Last year, I made a presentation concerning our classroom use of Live Linux CDs. In my conclusion, I cite several freedoms. Specifically that Linux LiveCDs make:|
*Students free to reproduce their class or lab work at home or other places.
*Instructors free from their schools purchasing cycle.
*Students free to distribute the software where they work or at other places.
*Schools free from software budget shortfalls.
*Schools free from the need to track software licenses.
*Schools free to use their support resources elsewhere.
Of course, the time it takes for me to develop laboratory activities over the summer isn't free. But, to me, its still worthwhile.
For anyone interested, the presentation "Hands On Linux for Windows Users" is available, in PDF format, here:
Best of luck,
> Date: Sat, 19 Apr 2008 11:57:27 +1000
> From: bbmaj7@xxxxxxxxxxxx
> Subject: Re: [school-discuss] Presentation for local SD - beware the FUD
> To: schoolforge-discuss@xxxxxxxxxxxxxxx
> --- Guido Arnold <watsolldat@xxxxxxxxxxxxxx> wrote:
> > > * Use the term Open Source in preference to FOSS or Free Software
> > > o Free Software has the word free, see zero-cost above
> > One remark in the beginning that when you speak of Free Software, you
> > mean free as in freedom, not as in free beer, will solve the issue.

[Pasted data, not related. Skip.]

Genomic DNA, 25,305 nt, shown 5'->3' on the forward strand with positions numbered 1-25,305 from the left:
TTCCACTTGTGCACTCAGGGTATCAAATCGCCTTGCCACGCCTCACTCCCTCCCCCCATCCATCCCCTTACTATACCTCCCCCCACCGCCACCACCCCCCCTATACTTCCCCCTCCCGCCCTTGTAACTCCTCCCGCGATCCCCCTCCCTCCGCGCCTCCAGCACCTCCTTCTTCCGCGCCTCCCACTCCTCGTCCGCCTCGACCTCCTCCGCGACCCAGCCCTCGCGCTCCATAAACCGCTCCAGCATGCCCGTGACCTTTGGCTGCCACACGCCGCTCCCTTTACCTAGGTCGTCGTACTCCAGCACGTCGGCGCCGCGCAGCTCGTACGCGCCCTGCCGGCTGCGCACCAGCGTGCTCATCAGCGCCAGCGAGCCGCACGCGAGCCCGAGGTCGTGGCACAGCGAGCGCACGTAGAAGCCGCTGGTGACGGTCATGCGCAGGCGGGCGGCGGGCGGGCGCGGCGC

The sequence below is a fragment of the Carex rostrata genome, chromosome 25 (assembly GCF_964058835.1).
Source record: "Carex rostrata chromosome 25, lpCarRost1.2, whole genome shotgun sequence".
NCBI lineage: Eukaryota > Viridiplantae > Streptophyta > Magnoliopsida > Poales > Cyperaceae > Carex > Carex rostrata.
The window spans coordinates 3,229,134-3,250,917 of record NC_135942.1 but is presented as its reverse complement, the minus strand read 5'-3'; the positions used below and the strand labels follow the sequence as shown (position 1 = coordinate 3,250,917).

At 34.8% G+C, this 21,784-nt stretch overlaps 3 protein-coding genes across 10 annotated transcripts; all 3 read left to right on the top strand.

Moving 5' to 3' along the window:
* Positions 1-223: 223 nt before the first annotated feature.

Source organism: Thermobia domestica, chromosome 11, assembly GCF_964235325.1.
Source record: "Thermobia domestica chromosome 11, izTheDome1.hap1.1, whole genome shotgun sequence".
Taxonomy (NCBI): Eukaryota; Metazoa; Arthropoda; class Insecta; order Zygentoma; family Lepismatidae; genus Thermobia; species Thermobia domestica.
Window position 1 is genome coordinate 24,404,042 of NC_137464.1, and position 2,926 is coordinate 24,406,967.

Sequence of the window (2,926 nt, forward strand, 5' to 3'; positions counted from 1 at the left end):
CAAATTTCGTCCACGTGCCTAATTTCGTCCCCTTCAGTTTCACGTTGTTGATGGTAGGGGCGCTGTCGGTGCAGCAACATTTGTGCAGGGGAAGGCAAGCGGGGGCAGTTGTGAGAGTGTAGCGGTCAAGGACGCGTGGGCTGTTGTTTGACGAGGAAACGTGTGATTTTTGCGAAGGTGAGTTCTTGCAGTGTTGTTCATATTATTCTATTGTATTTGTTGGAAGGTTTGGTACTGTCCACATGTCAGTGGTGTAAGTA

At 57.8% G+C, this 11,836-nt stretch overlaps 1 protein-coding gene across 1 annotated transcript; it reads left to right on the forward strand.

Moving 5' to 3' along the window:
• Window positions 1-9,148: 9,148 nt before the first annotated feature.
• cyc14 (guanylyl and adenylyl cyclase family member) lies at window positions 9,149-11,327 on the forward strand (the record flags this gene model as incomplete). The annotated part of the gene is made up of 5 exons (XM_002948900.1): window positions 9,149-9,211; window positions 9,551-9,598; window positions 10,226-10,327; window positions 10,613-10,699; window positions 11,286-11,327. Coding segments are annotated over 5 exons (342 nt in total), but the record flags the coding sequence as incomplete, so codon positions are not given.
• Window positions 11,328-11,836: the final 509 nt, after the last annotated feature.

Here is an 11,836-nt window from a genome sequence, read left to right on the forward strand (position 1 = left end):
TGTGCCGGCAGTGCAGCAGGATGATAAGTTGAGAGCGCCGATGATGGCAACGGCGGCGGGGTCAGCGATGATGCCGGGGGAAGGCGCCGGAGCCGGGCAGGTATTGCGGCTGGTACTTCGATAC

> > Most of the following arguments depend on the freedom to use, share
> > and modify. If you don't have these freedoms, you can not freely
> > cooperate with other schools etc.. Why shouldn't we mention it?
> I'm not a presenter (yet) but I have been collating experiences from those who
> have been doing this. What I am hearing is that school administrations are not
> interested in discussing philosophy but rather want to focus on functionality
> and value.
> At least on the initial approach the term "free" has all the wrong conotations.
> The philosophy of freedoms make perfect sense to you and I but a school
> administrator must be focused on results, costs and risks. Anything that sounds
> radical or unstable raises the Risk flag.
> I would suggest to focus on what OSS can do functionally, the stability of the
> support base, the certainty of availability into the future, certainty of cost
> into the future, etc. Stability, certainty, permanence, support, user-base:
> these concept help cancel the fear of risk. FUD is a powerful weapon when used
> on decision makers.
> Get the name you always wanted with the new y7mail email address.
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